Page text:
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  Alpine M63

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Country of origin:France
Produced in:1963
Author:Wouter Melissen
Last updated:June 10, 2013
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Click here to download printer friendly versionWith the Index of Performance and the Thermal Efficiency Index being the main objectives for Alpine in 1963, a slippery design was required. To create this, Rédélé hired Marcel Hubert. He was limited by the relatively wide track stipulated by Terry's original design and also Rédélé's desire to run the A110 windshield, which he believed was in the spirit of the Le Mans regulations. Working around the clock, Hubert nevertheless did remarkably well, creating a shape that was both very slippery yet also stable at high speeds. The curvaceous body was executed in lightweight polyester.

Dubbed the M63, in reference to the 1963 Le Mans, the first purpose-built Alpine racer was completed early in April, literally hours before the official test weekend at Le Mans. Designer Boyer and team manager José Rosinski shared the wheel and in what was effectively a shake-down, gradually refined the setup throughout the weekend. By the end of Sunday, Rosinski clocked a time of 4:40, which was a full five seconds faster than the rivalling Bonnets and also a new lap record for sub one-litre cars around Le Mans. Later in the month Rosinski and American Lucky Casner won their class at the Nürburgring.

Encouraged by the early results, three Alpine M63s were entered for Le Mans. Each was sent off with a different strategy with as respective goals the Index of Performance, Thermal Efficiency Index and the one-litre class. All looked well early in the race but it all started to unravel by the sixth hour when Brazilian driver Christian 'Bino' Heins suffered a fatal accident after he lost control on oil and debris left by other competitors and he hit a telegraph pole. The second Alpine retired soon after with a clutch failure. The day was almost saved by the final M63, which comfortably led the Thermal Efficiency Index until the engine failed, due to ignoring a oil warning light.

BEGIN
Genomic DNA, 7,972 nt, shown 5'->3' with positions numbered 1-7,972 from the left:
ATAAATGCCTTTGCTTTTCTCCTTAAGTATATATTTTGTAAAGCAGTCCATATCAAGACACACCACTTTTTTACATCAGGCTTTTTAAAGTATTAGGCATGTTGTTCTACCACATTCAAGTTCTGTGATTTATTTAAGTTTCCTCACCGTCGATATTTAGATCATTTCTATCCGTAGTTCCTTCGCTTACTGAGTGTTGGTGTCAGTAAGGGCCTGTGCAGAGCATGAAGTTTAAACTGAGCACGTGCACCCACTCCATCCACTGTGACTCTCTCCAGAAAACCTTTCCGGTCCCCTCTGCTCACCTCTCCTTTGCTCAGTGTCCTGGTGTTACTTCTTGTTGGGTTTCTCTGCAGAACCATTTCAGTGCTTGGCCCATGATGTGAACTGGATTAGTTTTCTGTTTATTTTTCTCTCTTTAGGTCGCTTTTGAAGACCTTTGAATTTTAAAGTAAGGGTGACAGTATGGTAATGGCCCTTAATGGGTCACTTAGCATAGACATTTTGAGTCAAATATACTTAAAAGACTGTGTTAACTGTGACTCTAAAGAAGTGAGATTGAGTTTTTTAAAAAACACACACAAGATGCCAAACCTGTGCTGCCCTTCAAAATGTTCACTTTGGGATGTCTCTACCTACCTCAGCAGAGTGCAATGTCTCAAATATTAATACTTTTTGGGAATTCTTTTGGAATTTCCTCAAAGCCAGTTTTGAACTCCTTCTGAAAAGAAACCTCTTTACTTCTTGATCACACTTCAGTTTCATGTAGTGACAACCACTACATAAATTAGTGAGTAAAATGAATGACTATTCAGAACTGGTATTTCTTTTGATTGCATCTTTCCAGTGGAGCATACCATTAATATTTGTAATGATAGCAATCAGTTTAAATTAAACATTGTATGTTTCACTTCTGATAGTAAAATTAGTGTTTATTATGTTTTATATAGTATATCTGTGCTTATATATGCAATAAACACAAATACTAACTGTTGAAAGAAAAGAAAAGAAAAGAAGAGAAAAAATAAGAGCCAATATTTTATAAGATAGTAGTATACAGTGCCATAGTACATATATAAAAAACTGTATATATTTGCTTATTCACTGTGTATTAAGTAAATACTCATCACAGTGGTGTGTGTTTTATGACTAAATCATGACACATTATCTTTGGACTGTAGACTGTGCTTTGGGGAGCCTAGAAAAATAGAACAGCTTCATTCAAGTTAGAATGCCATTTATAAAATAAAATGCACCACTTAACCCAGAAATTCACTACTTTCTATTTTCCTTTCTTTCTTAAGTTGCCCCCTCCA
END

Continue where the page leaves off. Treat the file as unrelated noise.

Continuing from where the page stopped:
Following the disappointing 24 Hours Le Mans, Alpine continued to field the M63 with considerable success. Early in 1964, three cars were sent to Sebring and at least one remained in the United States where it was fielded in minor races. Meanwhile, a brand new M64 was developed for Le Mans, which featured a much stronger and lighter spaceframe chassis. It would go on to win its class and also the Thermal Efficiency Index. This was the first of many successes at Le Mans for the Renault-engined Alpines, which ultimately culminated in an outright victory in 1978. Exactly fifty years after the M63 made its debut, the recently revived Alpine brand returned to Le Mans.

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  Article Image gallery (30) Chassis (3) Specifications User Comments (2)